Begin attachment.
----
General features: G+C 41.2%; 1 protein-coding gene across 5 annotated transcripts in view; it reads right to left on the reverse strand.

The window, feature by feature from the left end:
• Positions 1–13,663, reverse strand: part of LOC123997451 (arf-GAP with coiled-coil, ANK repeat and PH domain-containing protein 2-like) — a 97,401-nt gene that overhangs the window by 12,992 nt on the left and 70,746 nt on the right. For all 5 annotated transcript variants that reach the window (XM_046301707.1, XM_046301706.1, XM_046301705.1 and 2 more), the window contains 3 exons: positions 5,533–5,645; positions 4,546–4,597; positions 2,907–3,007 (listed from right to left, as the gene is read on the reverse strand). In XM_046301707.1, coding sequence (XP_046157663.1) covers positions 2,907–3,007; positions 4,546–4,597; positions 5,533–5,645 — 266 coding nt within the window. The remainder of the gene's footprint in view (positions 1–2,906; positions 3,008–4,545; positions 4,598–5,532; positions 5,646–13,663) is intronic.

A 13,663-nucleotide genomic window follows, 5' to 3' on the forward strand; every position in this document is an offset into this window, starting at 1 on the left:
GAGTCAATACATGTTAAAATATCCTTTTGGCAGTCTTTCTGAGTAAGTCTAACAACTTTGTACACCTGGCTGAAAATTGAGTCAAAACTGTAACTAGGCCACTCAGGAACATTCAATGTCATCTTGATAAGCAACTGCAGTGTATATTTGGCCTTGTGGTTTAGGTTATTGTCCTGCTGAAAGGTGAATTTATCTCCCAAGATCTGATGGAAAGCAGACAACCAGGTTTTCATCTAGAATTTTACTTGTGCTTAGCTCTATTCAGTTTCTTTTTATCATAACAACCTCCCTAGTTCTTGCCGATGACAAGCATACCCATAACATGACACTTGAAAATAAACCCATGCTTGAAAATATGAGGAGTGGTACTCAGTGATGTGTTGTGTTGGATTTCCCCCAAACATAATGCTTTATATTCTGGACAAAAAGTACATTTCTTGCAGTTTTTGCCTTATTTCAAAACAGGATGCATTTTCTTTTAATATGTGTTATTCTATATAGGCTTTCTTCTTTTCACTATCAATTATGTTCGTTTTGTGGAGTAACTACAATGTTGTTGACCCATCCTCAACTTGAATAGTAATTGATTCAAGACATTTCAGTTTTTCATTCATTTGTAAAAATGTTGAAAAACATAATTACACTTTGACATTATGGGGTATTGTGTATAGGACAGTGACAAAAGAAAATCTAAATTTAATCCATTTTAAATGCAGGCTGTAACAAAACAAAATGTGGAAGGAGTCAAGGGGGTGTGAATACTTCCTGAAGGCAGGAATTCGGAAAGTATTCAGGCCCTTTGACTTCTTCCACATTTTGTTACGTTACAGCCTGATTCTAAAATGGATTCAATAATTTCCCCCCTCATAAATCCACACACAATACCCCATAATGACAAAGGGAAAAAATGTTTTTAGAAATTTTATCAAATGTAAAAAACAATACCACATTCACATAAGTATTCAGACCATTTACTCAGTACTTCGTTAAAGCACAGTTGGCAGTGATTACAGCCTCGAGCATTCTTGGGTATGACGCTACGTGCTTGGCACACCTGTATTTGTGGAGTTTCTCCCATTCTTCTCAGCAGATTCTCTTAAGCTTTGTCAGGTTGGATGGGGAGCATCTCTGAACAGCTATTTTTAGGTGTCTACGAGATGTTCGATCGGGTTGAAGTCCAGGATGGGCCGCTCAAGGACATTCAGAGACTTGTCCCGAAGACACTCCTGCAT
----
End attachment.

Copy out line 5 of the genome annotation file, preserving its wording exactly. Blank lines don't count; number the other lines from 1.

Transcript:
GAGTCAATACATGTTAAAATATCCTTTTGGCAGTCTTTCTGAGTAAGTCTAACAACTTTGTACACCTGGCTGAAAATTGAGTCAAAACTGTAACTAGGCCACTCAGGAACATTCAATGTCATCTTGATAAGCAACTGCAGTGTATATTTGGCCTTGTGGTTTAGGTTATTGTCCTGCTGAAAGGTGAATTTATCTCCCAAGATCTGATGGAAAGCAGACAACCAGGTTTTCATCTAGAATTTTACTTGTGCTTAGCTCTATTCAGTTTCTTTTTATCATAACAACCTCCCTAGTTCTTGCCGATGACAAGCATACCCATAACATGACACTTGAAAATAAACCCATGCTTGAAAATATGAGGAGTGGTACTCAGTGATGTGTTGTGTTGGATTTCCCCCAAACATAATGCTTTATATTCTGGACAAAAAGTACATTTCTTGCAGTTTTTGCCTTATTTCAAAACAGGATGCATTTTCTTTTAATATGTGTTATTCTATATAGGCTTTCTTCTTTTCACTATCAATTATGTTCGTTTTGTGGAGTAACTACAATGTTGTTGACCCATCCTCAACTTGAATAGTAATTGATTCAAGACATTTCAGTTTTTCATTCATTTGTAAAAATGTTGAAAAACATAATTACACTTTGACATTATGGGGTATTGTGTATAGGACAGTGACAAAAGAAAATCTAAATTTAATCCATTTTAAATGCAGGCTGTAACAAAACAAAATGTGGAAGGAGTCAAGGGGGTGTGAATACTTCCTGAAGGCAGGAATTCGGAAAGTATTCAGGCCCTTTGACTTCTTCCACATTTTGTTACGTTACAGCCTGATTCTAAAATGGATTCAATAATTTCCCCCCTCATAAATCCACACACAATACCCCATAATGACAAAGGGAAAAAATGTTTTTAGAAATTTTATCAAATGTAAAAAACAATACCACATTCACATAAGTATTCAGACCATTTACTCAGTACTTCGTTAAAGCACAGTTGGCAGTGATTACAGCCTCGAGCATTCTTGGGTATGACGCTACGTGCTTGGCACACCTGTATTTGTGGAGTTTCTCCCATTCTTCTCAGCAGATTCTCTTAAGCTTTGTCAGGTTGGATGGGGAGCATCTCTGAACAGCTATTTTTAGGTGTCTACGAGATGTTCGATCGGGTTGAAGTCCAGGATGGGCCGCTCAAGGACATTCAGAGACTTGTCCCGAAGACACTCCTGCAT